Jesus says in Matthew 7:1, “Do not judge, that you may not be judged.” From this statement one might conclude that judging is prohibited, but in the next verse the context helps the reader understand that the passage is not a prohibition. Rather it is a warning: “For in the way that you measure, it will be measured to you” (Mt 7:2).
Luke 6:36-37 records a similar statement by Jesus: “Be merciful, just as your Father is merciful. And do not judge and you will not be judged, and do not condemn and you will not be condemned. Set free and you will be set free.” The starting point here is following the Father’s example of mercy, and a sound standard of judgment. A few verses later, Jesus reminds His listeners to beware of the log that is in their own eye rather than trying to remove the speck from someone else’s eye.
Jesus’ comments here are given in the context of the kingdom of the heavens being offered to Israel. In that offer Jesus explains that entrance into the kingdom is not based on external behavior, but rather an internal righteousness that only can be find by trusting in Him – that is what the sermon on the mount was all about. While the comments are broadly applicable, we do need to remember His audience and His purpose in communicating with that audience.
Later Paul helps us understand, in a context directly related to the church, the believer’s appropriate use of judging. In 1 Corinthians (2:14-3:3), Paul is rebuking the Corinthians for walking as fleshly rather than as spiritual men, and expressing that in specific immoralities and wrong response to those immoralities. Paul goes so far as to specifically say that he has judged the one engaging in such immorality (5:3).
Clearly Paul did not take Jesus’ words as a complete prohibition of any kind of judgment. Paul’s words in 5:12-13 provide a clear paradigm for believers to follow: “For what have I to do with judging outsiders? Do you not judge those within? But those who are outside, God judges. Remove the wicked man from among yourselves.”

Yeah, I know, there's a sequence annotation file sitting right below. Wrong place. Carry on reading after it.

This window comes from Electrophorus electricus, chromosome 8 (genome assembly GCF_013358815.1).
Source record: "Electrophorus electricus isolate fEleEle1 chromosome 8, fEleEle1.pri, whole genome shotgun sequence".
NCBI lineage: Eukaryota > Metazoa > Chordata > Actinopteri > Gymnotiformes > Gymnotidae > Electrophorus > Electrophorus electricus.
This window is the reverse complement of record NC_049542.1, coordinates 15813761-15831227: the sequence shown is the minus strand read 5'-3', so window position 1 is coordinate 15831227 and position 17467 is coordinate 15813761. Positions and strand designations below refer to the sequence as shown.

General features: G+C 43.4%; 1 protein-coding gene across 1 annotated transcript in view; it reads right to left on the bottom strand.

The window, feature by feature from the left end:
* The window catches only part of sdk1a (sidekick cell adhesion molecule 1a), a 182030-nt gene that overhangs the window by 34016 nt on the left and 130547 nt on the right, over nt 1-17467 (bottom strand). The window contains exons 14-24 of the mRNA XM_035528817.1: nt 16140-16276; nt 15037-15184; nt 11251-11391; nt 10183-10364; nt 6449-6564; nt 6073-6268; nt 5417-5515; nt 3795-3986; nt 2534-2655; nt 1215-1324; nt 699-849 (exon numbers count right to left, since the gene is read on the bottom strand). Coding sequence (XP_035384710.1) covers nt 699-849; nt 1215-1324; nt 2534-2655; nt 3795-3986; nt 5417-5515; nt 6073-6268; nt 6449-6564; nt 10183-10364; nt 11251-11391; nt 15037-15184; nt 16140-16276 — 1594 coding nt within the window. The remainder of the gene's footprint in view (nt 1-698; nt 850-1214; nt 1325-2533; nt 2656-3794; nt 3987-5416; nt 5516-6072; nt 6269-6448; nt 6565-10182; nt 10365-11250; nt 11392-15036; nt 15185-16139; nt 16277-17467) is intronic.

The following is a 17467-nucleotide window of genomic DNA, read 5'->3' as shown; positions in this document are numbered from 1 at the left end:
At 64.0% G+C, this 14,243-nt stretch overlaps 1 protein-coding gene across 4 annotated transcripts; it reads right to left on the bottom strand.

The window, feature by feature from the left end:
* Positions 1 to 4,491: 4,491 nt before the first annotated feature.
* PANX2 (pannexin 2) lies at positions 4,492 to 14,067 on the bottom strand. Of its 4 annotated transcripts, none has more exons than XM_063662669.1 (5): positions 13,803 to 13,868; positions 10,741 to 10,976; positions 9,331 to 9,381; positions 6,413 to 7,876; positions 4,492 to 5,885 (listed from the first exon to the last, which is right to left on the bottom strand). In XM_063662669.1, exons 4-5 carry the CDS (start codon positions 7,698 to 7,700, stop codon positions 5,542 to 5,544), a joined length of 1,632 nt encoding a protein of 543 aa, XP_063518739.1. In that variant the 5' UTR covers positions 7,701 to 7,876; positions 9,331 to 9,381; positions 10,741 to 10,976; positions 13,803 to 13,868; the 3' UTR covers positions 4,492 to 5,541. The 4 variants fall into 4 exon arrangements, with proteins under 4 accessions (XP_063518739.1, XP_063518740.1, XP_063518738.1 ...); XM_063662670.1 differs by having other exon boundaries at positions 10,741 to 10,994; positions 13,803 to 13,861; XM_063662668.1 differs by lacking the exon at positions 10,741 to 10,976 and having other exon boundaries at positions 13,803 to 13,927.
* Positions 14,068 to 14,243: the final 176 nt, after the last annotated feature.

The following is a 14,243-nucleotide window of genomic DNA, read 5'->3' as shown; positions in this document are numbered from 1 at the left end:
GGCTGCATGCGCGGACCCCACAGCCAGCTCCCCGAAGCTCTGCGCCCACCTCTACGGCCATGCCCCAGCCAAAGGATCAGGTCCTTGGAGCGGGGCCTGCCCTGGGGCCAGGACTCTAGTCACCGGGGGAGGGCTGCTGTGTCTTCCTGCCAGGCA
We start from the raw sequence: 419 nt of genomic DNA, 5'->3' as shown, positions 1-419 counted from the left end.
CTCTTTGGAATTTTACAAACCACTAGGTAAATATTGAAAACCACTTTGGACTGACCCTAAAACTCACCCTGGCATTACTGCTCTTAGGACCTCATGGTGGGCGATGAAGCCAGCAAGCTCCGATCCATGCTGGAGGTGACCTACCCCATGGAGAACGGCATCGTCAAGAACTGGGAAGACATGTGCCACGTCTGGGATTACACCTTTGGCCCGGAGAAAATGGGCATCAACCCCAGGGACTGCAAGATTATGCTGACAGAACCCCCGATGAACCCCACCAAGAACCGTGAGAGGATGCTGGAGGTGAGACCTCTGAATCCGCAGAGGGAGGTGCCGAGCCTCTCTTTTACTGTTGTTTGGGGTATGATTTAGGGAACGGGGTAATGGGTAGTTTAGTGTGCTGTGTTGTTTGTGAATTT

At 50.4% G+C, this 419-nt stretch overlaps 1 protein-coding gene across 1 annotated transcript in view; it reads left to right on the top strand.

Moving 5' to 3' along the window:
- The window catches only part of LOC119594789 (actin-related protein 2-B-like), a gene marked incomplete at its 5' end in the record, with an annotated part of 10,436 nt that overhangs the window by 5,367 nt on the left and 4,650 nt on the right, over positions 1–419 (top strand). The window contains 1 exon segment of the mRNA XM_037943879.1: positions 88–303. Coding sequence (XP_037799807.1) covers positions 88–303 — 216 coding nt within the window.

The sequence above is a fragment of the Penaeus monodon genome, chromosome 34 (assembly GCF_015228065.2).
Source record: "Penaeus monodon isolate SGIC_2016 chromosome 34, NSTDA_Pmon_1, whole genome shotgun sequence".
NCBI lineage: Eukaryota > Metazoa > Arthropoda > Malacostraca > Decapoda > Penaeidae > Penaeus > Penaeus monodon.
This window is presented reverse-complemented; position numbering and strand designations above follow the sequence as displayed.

Paul wants the Corinthians not to associate with those who call themselves believers but then engage in immorality, covetousness, idolatry, reviling, drunkenness, swindling, etc. (5:11). It is clear that believers are to judge the actions of other believers, and this judgment is to effect whether or not fellowship is appropriate. Importantly, Paul does not tell believers to judge whether or not these people are actual believers. In other words, the judgment is regarding actions – practice, and not position. Consequently, we need to be very careful not to judge whether someone is actually a believer or not – only God can make that judgment (Heb 4:12-13). Actions, on the other hand, are plain to see and generally easily discerned.
Further, Paul explains that believers are to judge the actions of those in the church, and do not have jurisdiction to judge those outside the church (1 Cor 5:12-13). God handles that. So the answer is simple. Are Christians to judge others? Yes. Christians are supposed to hold each other accountable for our actions, but it is not our job to (1) make judgments regarding someone else’s position (whether they are actually a believer or not) if they are claiming to be a brother or sister in Christ, nor are we to (2) judge those outside the church. Even though in the future believers will participate in judging the world (1 Cor 6:2), it is not part of the program now.
Finally, it is important to realize that even in appropriately judging others, our intention should always be for their restoration and spiritual well being (Gal 6:1). We can’t restore others if we are not making accurate assessments regarding whether we are walking appropriately. We are to hold one another accountable, and to do so in such a way that reflects our Father’s mercy (Lk 6:36).